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John L. Esposito on the Historical Context of Muslim-Christian Relations

Publisher: Oxford University Press, New York (2002)

Publisher: Oxford University Press, New York (2002)

John L. Esposito is University Professor of Religion and International Affairs and Founding Director of the Center for Muslim-Christian Understanding at the Walsh School of Foreign Service, Georgetown University.

Professor Esposito has also been president of the Middle East Studies Association and is Editor-in-Chief of the four-volume Oxford Encyclopedia of the Modern Islamic World (New York: Oxford University Press, 1995) and The Oxford History of Islam (1999) as well as author of numerous books, including Islam: The Straight Path 3rd ed (New York: Oxford University Press, 1998) and The Islamic Threat: Myth or Reality? 3rd ed (NewYork: Oxford University Press, 1999).

In this interview, Professor Esposito discusses his new book, Unholy War: Terror in the Name of Islam (New York: Oxford University Press, 2002).

In your book, Unholy Wars: Terror in the Name of Islam, you focus a great deal on the religion, its history, its interpretation over time, and the connection between the faith and what happened on September 11. Do you think that a deeper understanding of Islam could help us to understand why the events of September 11th occurred?

It is important to understand the tradition because I think it is critical to be able to distinguish between what I would call mainstream Islam and extremist Islam. In Islamic history, as with Christian and Jewish history, and Hindu and Buddhist history, there is the mainstream faith, but there have always been instances in which the faith has been hijacked by extremists.

It is very important that the distinction is made since it has tremendous implications in terms of international politics, particularly now, particularly as the US and other governments determine their foreign policies towards much of the Muslim world. We need to know what kind of Islam we are dealing with in each context. We need to distinguish between governments and movements that are mainstream or extremist.

It also has a tremendous significance in terms of domestic politics both in the Muslim world but also here in the United States. When the American government starts talking about the hunt for terrorists, either domestically or internationally, mainstream Muslims can get caught in the crossfire unless this distinction is made.

It has been argued elsewhere that fundamentalism, of any variety, is a modern phenomenon, since the attempt to make the text foundational to the interpretation and practice of the faith is coterminous with the rise of print culture and the widespread availability of books. Could you comment on this?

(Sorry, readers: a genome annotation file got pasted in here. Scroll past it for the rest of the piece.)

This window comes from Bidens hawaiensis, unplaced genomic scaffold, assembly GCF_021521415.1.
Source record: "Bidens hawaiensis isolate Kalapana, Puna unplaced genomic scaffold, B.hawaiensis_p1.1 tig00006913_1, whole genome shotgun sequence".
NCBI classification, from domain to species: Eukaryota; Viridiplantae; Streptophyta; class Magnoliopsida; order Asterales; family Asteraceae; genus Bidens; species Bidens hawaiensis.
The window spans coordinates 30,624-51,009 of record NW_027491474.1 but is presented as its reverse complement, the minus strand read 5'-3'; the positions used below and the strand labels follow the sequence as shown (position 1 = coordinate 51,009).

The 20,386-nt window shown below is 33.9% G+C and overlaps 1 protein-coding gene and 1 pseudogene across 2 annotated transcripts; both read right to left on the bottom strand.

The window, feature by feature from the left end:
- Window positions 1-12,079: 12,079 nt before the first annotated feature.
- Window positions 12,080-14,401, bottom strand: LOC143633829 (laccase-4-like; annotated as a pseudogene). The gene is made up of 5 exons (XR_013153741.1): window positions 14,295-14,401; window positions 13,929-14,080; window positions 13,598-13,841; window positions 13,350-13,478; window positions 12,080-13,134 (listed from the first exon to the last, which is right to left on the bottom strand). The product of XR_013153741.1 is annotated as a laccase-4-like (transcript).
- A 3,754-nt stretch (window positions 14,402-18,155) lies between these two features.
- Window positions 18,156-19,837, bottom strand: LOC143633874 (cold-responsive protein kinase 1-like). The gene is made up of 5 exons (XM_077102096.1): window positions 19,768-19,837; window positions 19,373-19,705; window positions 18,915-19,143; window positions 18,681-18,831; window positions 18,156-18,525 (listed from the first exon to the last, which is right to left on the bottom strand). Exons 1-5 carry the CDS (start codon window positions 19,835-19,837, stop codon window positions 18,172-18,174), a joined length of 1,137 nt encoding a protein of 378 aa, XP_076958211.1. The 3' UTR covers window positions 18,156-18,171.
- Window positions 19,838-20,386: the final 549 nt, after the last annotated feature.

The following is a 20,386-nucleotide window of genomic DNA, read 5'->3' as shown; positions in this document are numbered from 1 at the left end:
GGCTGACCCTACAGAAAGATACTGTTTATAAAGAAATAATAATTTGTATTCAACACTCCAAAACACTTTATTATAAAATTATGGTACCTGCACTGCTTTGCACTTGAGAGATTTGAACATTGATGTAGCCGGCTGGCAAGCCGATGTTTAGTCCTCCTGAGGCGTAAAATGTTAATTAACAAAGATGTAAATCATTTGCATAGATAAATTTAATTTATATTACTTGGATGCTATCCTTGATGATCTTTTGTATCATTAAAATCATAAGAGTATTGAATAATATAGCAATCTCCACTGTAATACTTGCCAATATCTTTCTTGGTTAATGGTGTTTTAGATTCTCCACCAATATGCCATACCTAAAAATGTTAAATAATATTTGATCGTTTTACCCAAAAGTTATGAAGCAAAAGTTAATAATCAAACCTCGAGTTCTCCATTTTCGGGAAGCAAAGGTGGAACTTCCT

It is both true and false. The fact is that often what we call fundamentalist groups are in fact a broad and diverse spectrum of revivalist groups. Then the question becomes: what is the nature of the revivalist group? Is it more ultra conservative or fundamentalist-oriented, as it were, or not?

Revivalism has been around since the early centuries of every religion. All religious traditions, within a short period of time after the founders died, were faced with different kinds of interpretations, and this resulted in a kind of revivalism developing. Certainly within Islam there has been a long history of revivalism.

If we are talking about so-called "fundamentalist" groups, it depends on where you want to date the modern. Certainly in the 17th and 18th century, there were Islamic movements that were often called fundamentalist movements (in a broad, generic sense), which swept across the Muslim world. It is, in that sense, not at all a new phenomenon.

You make the case in your book that the grievances of Al-Qaeda and their sympathizers have something to do with the disempowerment Muslims have experienced for the last several centuries (from the Crusades to European colonialism to the present US-dominated global dispensation). Do you think it is helpful to try to understand current events in these terms? That is, in terms of civilizational decline?

No, but I think it is good to have some background when trying to understand why people tend to feel disempowered or marginalized. Why, for some people, there is a sense that things have gone wrong in history for quite a while, and a sense that the present is influenced by the last two or three centuries (of European colonialism, American neo-colonialism, etc.).

But I think it is more important to look at the proximate grievances, not to justify what terrorists do, but to be able to address, when one can, those conditions which foster the growth of radicalism and extremism in societies overseas.

There are real grievances; it is not as though we are dealing with a bunch of crazies. As we all know now, a lot of the so-called terrorists involved in 9/11 were people who came from good families, were educated, etc. One needs to ask why there was this attraction for these people. And why, for a while, did someone like Osama bin Laden acquire something of a cult following? He did because some of the things he appealed to were real issues that exist in the Muslim world and real sources of anti-Americanism as well. The difference between people in mainstream society who take such positions and someone like Osama or other extremists is that the latter then decide to espouse violence and terror as a means of addressing these problems rather than trying to work within the system.